A tiny nonprofit group with one paid staffer in a one-room office in a small West Virginia town has been causing U.S. officials and oil company executives to backtrack and revise their estimates of the size and flow of the oil spill in the Gulf of Mexico.
SkyTruth first analyzed satellite and radar data on the spill shortly after the Deepwater Horizon drilling rig sank after a fire April 22. It challenged initial estimates that 1,000 barrels of oil were gushing daily from the wellhead nearly a mile below the surface of the Gulf of Mexico, about 130 miles southeast of New Orleans. Federal officials and BP quickly revised the estimated daily rate to 5,000 barrels.
Saturday, the group updated its analysis to estimate that the slick contained more than 11.1 million gallons of oil, which would make it the largest oil spill in American history. John Amos, the group’s president, also revised the estimate of the rate of oil leaking to 25,000 barrels a day, saying it was a “rock bottom” figure. There are 42 gallons in a barrel of oil.
Oceanographer Ian MacDonald of Florida State University had a slightly smaller estimate, saying on Saturday that the spill was 10 million gallons of crude oil.
The Coast Guard said Saturday it was becoming too difficult to estimate the spill’s size. “Any exact estimate is probably impossible at this time,” Coast Guard Adm. Thad Allen said.
Allen said it was fruitless to discuss the differences between estimates of spill rates. “Quite frankly, the continued leakage of anything for an extended period of time is going to cause an extraordinary amount of problems for us,” he said.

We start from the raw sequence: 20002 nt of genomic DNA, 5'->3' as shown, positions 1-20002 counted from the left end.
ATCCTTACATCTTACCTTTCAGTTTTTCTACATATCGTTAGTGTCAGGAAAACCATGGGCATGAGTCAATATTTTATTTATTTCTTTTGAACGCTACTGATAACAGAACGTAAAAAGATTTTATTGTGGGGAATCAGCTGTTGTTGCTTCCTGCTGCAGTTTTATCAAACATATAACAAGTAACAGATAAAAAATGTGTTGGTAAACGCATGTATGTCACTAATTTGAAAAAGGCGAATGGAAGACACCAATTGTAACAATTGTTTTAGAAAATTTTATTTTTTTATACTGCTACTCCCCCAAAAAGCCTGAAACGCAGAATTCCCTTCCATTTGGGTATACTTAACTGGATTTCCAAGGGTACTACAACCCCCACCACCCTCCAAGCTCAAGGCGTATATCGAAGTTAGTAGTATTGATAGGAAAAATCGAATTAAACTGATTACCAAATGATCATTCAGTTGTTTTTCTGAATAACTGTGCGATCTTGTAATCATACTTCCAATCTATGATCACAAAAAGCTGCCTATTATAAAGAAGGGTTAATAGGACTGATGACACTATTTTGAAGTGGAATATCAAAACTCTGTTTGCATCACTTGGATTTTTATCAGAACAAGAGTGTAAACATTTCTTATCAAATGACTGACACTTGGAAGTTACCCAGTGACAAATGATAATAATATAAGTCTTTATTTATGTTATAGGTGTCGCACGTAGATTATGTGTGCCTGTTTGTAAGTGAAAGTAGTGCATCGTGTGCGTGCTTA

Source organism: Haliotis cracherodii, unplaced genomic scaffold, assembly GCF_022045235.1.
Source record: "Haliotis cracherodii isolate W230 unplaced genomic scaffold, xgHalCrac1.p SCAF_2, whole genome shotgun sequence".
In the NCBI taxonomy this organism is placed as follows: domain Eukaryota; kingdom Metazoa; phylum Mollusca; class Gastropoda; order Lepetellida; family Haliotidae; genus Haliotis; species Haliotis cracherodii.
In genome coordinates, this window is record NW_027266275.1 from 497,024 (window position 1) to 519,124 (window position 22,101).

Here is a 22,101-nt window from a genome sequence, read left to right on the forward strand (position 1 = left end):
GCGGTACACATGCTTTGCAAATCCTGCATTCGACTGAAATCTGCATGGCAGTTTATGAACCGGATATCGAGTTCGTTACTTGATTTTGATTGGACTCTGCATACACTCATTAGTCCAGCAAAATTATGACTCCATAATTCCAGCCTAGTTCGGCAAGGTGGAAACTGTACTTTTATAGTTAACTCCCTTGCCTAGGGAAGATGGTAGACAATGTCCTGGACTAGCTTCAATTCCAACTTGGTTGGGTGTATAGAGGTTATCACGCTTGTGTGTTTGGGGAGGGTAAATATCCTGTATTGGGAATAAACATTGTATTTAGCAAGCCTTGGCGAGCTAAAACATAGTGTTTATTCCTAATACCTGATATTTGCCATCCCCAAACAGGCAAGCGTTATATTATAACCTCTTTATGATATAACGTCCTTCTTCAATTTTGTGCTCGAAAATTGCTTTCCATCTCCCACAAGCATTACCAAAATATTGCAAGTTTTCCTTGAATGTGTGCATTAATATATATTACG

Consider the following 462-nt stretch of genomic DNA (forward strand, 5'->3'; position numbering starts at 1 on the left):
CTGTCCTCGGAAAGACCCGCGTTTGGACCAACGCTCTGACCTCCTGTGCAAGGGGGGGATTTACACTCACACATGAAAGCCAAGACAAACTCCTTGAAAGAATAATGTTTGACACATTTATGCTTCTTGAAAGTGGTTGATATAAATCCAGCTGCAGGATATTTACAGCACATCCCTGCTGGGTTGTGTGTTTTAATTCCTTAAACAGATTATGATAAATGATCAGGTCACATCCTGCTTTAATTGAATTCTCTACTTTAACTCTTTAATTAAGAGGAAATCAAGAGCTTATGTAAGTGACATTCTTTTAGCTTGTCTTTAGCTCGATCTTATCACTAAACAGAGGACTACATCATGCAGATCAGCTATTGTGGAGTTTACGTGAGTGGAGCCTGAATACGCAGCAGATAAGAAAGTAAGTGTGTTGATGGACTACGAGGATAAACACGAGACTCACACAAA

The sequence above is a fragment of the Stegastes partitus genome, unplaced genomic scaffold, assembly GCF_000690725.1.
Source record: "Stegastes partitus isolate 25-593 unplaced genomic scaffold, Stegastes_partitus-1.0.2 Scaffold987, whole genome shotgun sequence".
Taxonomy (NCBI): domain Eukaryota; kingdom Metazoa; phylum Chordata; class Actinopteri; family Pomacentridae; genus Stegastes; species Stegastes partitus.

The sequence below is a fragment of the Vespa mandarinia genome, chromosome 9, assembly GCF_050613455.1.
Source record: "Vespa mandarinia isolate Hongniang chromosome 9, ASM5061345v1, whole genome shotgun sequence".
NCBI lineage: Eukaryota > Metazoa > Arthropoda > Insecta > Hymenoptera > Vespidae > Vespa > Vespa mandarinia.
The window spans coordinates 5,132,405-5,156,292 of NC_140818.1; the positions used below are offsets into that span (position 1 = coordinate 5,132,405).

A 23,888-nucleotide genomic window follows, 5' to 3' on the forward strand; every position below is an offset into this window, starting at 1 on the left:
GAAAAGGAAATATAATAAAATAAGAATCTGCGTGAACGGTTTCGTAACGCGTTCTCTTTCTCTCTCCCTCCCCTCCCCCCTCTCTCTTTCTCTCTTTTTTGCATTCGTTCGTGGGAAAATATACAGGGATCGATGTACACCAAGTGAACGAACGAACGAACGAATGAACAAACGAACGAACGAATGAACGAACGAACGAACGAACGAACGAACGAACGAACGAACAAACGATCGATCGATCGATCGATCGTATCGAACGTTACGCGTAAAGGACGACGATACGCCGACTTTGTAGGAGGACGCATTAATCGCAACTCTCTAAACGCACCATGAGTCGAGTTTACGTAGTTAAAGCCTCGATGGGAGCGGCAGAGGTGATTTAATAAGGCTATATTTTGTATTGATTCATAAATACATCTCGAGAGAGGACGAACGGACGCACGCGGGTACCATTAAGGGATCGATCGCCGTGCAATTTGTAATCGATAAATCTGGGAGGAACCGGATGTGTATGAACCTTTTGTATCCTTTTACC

SkyTruth’s work has been a thorn in the side of industry and federal officials during previous spills, and its analysis of the extractive industry’s environmental footprint has drawn the wrath of mining and petroleum production companies.
Amos and SkyTruth volunteers work from computers, downloading digital imagery from satellites operated by NASA and private companies.
“Anybody can browse the Web and see the pictures; we want to get the underlying satellite image and bring it into our system at SkyTruth,” he said. “We map-rectify it so it can be used to accurately measure and locate things, like the location of fisheries, wildlife refuges or other sensitive areas that could be impacted by this event.”
In the case of estimating the amount of oil in the gulf’s slick, Amos said it’s simple to use the maps to calculate the depth of oil and its spread: The National Oceanic and Atmospheric Administration has standard methods to extrapolate oil volume in oil spills.
Amos acknowledges being a “bit of an oil-tech geek,” saying he admires the technological leaps the industry has employed as it has pushed to retrieve oil from more and more far-flung places.
But he springs into action when accidents happen “because we’ve also found that in these situations, often they happen in very remote locations,” he said. “The information coming from other sources is difficult to verify and, unfortunately, has proven sometimes to be to be demonstrably inaccurate.”
Times staff writer Nicole Santa Cruz contributed to this article from Los Angeles.